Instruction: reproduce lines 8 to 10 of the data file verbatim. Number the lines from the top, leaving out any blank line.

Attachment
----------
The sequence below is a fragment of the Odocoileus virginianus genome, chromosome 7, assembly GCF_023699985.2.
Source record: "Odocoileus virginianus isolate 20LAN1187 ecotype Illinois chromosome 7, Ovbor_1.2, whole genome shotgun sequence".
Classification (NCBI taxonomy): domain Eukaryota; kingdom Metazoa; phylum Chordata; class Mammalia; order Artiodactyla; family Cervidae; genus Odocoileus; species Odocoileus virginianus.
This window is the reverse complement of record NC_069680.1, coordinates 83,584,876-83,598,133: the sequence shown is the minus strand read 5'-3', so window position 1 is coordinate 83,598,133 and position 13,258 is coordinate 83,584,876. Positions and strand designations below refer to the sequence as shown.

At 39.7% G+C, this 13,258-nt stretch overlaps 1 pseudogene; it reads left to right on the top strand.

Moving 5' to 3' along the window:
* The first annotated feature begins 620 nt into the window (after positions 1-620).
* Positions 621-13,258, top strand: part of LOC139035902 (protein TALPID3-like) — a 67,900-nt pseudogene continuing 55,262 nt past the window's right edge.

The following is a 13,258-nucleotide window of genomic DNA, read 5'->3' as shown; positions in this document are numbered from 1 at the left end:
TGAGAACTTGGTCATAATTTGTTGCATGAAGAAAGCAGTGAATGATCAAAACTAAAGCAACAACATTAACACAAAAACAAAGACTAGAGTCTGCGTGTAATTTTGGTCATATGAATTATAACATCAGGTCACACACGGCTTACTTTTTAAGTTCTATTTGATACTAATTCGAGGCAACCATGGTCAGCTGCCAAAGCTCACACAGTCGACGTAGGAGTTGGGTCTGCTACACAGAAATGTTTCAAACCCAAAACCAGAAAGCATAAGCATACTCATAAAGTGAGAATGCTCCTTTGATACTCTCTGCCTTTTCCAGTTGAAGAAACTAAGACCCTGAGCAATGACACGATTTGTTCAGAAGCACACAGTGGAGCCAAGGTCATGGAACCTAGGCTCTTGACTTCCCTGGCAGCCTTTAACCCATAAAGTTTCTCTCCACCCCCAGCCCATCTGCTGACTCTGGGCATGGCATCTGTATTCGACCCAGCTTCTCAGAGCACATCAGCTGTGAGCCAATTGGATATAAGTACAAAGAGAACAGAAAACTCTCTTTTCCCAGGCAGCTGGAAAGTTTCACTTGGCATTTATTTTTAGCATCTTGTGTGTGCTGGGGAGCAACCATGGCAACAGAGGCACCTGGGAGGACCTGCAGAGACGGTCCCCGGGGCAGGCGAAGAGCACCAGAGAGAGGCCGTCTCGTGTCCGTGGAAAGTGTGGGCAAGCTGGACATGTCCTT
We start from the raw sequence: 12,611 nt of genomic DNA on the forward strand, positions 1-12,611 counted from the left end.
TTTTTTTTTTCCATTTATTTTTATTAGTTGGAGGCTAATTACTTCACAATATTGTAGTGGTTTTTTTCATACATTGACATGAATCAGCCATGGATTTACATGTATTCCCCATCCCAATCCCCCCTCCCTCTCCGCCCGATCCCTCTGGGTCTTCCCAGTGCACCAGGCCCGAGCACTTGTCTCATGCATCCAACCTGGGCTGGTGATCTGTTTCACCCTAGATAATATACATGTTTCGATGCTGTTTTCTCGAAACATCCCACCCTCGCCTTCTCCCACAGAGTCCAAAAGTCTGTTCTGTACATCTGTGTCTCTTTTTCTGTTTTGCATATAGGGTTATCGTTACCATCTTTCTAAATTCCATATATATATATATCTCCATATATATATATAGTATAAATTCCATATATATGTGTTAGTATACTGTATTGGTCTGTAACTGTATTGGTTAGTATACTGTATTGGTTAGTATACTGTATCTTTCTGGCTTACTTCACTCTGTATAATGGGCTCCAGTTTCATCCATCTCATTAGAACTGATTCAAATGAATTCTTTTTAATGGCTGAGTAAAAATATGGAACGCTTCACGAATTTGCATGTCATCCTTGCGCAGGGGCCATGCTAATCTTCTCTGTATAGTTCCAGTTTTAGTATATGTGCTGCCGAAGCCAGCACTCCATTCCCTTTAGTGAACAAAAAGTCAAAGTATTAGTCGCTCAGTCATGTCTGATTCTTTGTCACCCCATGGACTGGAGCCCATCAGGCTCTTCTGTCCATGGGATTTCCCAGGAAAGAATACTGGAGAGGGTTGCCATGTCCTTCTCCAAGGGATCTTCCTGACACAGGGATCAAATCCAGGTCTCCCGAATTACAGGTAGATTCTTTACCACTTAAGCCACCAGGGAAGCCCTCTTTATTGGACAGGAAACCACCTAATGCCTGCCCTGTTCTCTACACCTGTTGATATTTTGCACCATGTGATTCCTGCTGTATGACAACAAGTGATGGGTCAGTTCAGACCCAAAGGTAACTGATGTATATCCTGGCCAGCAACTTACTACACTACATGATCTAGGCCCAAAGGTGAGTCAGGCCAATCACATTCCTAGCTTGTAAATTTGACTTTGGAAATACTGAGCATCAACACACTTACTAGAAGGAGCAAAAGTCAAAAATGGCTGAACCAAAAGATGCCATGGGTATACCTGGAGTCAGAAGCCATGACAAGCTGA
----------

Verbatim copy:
* Positions 621-13,258, top strand: part of LOC139035902 (protein TALPID3-like) — a 67,900-nt pseudogene continuing 55,262 nt past the window's right edge.

The following is a 13,258-nucleotide window of genomic DNA, read 5'->3' as shown; positions in this document are numbered from 1 at the left end:
TGAGAACTTGGTCATAATTTGTTGCATGAAGAAAGCAGTGAATGATCAAAACTAAAGCAACAACATTAACACAAAAACAAAGACTAGAGTCTGCGTGTAATTTTGGTCATATGAATTATAACATCAGGTCACACACGGCTTACTTTTTAAGTTCTATTTGATACTAATTCGAGGCAACCATGGTCAGCTGCCAAAGCTCACACAGTCGACGTAGGAGTTGGGTCTGCTACACAGAAATGTTTCAAACCCAAAACCAGAAAGCATAAGCATACTCATAAAGTGAGAATGCTCCTTTGATACTCTCTGCCTTTTCCAGTTGAAGAAACTAAGACCCTGAGCAATGACACGATTTGTTCAGAAGCACACAGTGGAGCCAAGGTCATGGAACCTAGGCTCTTGACTTCCCTGGCAGCCTTTAACCCATAAAGTTTCTCTCCACCCCCAGCCCATCTGCTGACTCTGGGCATGGCATCTGTATTCGACCCAGCTTCTCAGAGCACATCAGCTGTGAGCCAATTGGATATAAGTACAAAGAGAACAGAAAACTCTCTTTTCCCAGGCAGCTGGAAAGTTTCACTTGGCATTTATTTTTAGCATCTTGTGTGTGCTGGGGAGCAACCATGGCAACAGAGGCACCTGGGAGGACCTGCAGAGACGGTCCCCGGGGCAGGCGAAGAGCACCAGAGAGAGGCCGTCTCGTGTCCGTGGAAAGTGTGGGCAAGCTGGACATGTCCTT